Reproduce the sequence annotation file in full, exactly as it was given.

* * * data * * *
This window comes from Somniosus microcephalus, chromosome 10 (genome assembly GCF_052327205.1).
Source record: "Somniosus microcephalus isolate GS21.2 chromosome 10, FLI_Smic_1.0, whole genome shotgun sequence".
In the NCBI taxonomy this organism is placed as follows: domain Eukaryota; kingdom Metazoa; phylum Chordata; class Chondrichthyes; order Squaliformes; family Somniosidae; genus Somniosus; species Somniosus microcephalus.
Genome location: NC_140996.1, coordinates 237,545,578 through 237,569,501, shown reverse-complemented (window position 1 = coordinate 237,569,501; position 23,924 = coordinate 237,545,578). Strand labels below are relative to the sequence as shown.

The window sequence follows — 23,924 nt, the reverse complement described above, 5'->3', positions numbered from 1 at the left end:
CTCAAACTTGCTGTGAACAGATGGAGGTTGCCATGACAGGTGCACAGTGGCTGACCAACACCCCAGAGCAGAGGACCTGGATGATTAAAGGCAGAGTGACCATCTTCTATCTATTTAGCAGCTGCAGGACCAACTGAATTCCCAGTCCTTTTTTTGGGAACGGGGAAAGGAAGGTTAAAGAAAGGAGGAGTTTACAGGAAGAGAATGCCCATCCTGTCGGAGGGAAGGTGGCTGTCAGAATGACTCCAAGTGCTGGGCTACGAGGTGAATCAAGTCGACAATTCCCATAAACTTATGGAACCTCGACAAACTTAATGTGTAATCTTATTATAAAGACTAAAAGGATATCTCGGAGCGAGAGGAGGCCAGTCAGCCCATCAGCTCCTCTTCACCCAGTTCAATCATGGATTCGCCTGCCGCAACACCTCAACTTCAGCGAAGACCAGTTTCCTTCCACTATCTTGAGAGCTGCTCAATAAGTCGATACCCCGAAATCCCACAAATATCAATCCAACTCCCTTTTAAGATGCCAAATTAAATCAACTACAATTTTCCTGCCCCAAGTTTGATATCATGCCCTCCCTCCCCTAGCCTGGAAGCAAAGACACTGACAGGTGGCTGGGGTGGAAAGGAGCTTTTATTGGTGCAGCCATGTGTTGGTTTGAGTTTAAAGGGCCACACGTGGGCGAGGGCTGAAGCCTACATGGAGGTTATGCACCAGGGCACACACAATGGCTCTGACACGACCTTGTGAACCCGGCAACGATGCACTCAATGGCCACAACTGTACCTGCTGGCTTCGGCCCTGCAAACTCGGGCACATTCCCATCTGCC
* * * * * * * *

This window comes from Somniosus microcephalus, chromosome 10 (genome assembly GCF_052327205.1).
Source record: "Somniosus microcephalus isolate GS21.2 chromosome 10, FLI_Smic_1.0, whole genome shotgun sequence".
In the NCBI taxonomy this organism is placed as follows: domain Eukaryota; kingdom Metazoa; phylum Chordata; class Chondrichthyes; order Squaliformes; family Somniosidae; genus Somniosus; species Somniosus microcephalus.
Genome location: NC_140996.1, coordinates 237,545,578 through 237,569,501, shown reverse-complemented (window position 1 = coordinate 237,569,501; position 23,924 = coordinate 237,545,578). Strand labels below are relative to the sequence as shown.

The window sequence follows — 23,924 nt, the reverse complement described above, 5'->3', positions numbered from 1 at the left end:
CTCAAACTTGCTGTGAACAGATGGAGGTTGCCATGACAGGTGCACAGTGGCTGACCAACACCCCAGAGCAGAGGACCTGGATGATTAAAGGCAGAGTGACCATCTTCTATCTATTTAGCAGCTGCAGGACCAACTGAATTCCCAGTCCTTTTTTTGGGAACGGGGAAAGGAAGGTTAAAGAAAGGAGGAGTTTACAGGAAGAGAATGCCCATCCTGTCGGAGGGAAGGTGGCTGTCAGAATGACTCCAAGTGCTGGGCTACGAGGTGAATCAAGTCGACAATTCCCATAAACTTATGGAACCTCGACAAACTTAATGTGTAATCTTATTATAAAGACTAAAAGGATATCTCGGAGCGAGAGGAGGCCAGTCAGCCCATCAGCTCCTCTTCACCCAGTTCAATCATGGATTCGCCTGCCGCAACACCTCAACTTCAGCGAAGACCAGTTTCCTTCCACTATCTTGAGAGCTGCTCAATAAGTCGATACCCCGAAATCCCACAAATATCAATCCAACTCCCTTTTAAGATGCCAAATTAAATCAACTACAATTTTCCTGCCCCAAGTTTGATATCATGCCCTCCCTCCCCTAGCCTGGAAGCAAAGACACTGACAGGTGGCTGGGGTGGAAAGGAGCTTTTATTGGTGCAGCCATGTGTTGGTTTGAGTTTAAAGGGCCACACGTGGGCGAGGGCTGAAGCCTACATGGAGGTTATGCACCAGGGCACACACAATGGCTCTGACACGACCTTGTGAACCCGGCAACGATGCACTCAATGGCCACAACTGTACCTGCTGGCTTCGGCCCTGCAAACTCGGGCACATTCCCATCTGCC